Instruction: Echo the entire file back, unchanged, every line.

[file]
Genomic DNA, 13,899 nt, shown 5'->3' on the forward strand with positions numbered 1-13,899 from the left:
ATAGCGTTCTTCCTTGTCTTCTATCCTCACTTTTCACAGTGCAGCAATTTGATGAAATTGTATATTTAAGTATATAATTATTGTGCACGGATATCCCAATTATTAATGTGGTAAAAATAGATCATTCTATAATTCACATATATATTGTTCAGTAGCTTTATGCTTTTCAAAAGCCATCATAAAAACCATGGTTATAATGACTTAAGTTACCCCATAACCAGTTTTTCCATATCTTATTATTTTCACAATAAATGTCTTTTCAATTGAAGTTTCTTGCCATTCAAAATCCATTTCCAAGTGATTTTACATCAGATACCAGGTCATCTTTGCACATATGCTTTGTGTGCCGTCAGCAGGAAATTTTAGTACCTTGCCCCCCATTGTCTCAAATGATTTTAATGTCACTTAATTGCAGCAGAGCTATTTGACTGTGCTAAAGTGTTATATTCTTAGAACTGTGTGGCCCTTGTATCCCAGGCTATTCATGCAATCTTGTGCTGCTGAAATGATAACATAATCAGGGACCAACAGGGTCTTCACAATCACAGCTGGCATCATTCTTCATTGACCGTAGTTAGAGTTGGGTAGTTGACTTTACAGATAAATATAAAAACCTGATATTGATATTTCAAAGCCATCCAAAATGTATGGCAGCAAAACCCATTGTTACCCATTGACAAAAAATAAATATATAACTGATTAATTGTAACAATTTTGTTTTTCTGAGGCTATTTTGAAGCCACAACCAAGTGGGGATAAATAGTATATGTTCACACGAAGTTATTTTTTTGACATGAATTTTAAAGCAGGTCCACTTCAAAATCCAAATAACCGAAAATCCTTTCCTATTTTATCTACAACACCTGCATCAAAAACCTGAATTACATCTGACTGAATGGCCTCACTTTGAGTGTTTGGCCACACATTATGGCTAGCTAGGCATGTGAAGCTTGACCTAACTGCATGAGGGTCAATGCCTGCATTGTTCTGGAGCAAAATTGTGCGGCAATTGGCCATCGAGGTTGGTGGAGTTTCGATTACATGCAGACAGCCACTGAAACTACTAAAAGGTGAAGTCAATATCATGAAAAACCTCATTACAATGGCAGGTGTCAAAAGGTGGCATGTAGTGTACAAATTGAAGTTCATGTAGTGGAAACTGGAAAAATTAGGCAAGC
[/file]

Genomic DNA, 13,899 nt, shown 5'->3' on the forward strand with positions numbered 1-13,899 from the left:
ATAGCGTTCTTCCTTGTCTTCTATCCTCACTTTTCACAGTGCAGCAATTTGATGAAATTGTATATTTAAGTATATAATTATTGTGCACGGATATCCCAATTATTAATGTGGTAAAAATAGATCATTCTATAATTCACATATATATTGTTCAGTAGCTTTATGCTTTTCAAAAGCCATCATAAAAACCATGGTTATAATGACTTAAGTTACCCCATAACCAGTTTTTCCATATCTTATTATTTTCACAATAAATGTCTTTTCAATTGAAGTTTCTTGCCATTCAAAATCCATTTCCAAGTGATTTTACATCAGATACCAGGTCATCTTTGCACATATGCTTTGTGTGCCGTCAGCAGGAAATTTTAGTACCTTGCCCCCCATTGTCTCAAATGATTTTAATGTCACTTAATTGCAGCAGAGCTATTTGACTGTGCTAAAGTGTTATATTCTTAGAACTGTGTGGCCCTTGTATCCCAGGCTATTCATGCAATCTTGTGCTGCTGAAATGATAACATAATCAGGGACCAACAGGGTCTTCACAATCACAGCTGGCATCATTCTTCATTGACCGTAGTTAGAGTTGGGTAGTTGACTTTACAGATAAATATAAAAACCTGATATTGATATTTCAAAGCCATCCAAAATGTATGGCAGCAAAACCCATTGTTACCCATTGACAAAAAATAAATATATAACTGATTAATTGTAACAATTTTGTTTTTCTGAGGCTATTTTGAAGCCACAACCAAGTGGGGATAAATAGTATATGTTCACACGAAGTTATTTTTTTGACATGAATTTTAAAGCAGGTCCACTTCAAAATCCAAATAACCGAAAATCCTTTCCTATTTTATCTACAACACCTGCATCAAAAACCTGAATTACATCTGACTGAATGGCCTCACTTTGAGTGTTTGGCCACACATTATGGCTAGCTAGGCATGTGAAGCTTGACCTAACTGCATGAGGGTCAATGCCTGCATTGTTCTGGAGCAAAATTGTGCGGCAATTGGCCATCGAGGTTGGTGGAGTTTCGATTACATGCAGACAGCCACTGAAACTACTAAAAGGTGAAGTCAATATCATGAAAAACCTCATTACAATGGCAGGTGTCAAAAGGTGGCATGTAGTGTACAAATTGAAGTTCATGTAGTGGAAACTGGAAAAATTAGGCAAGC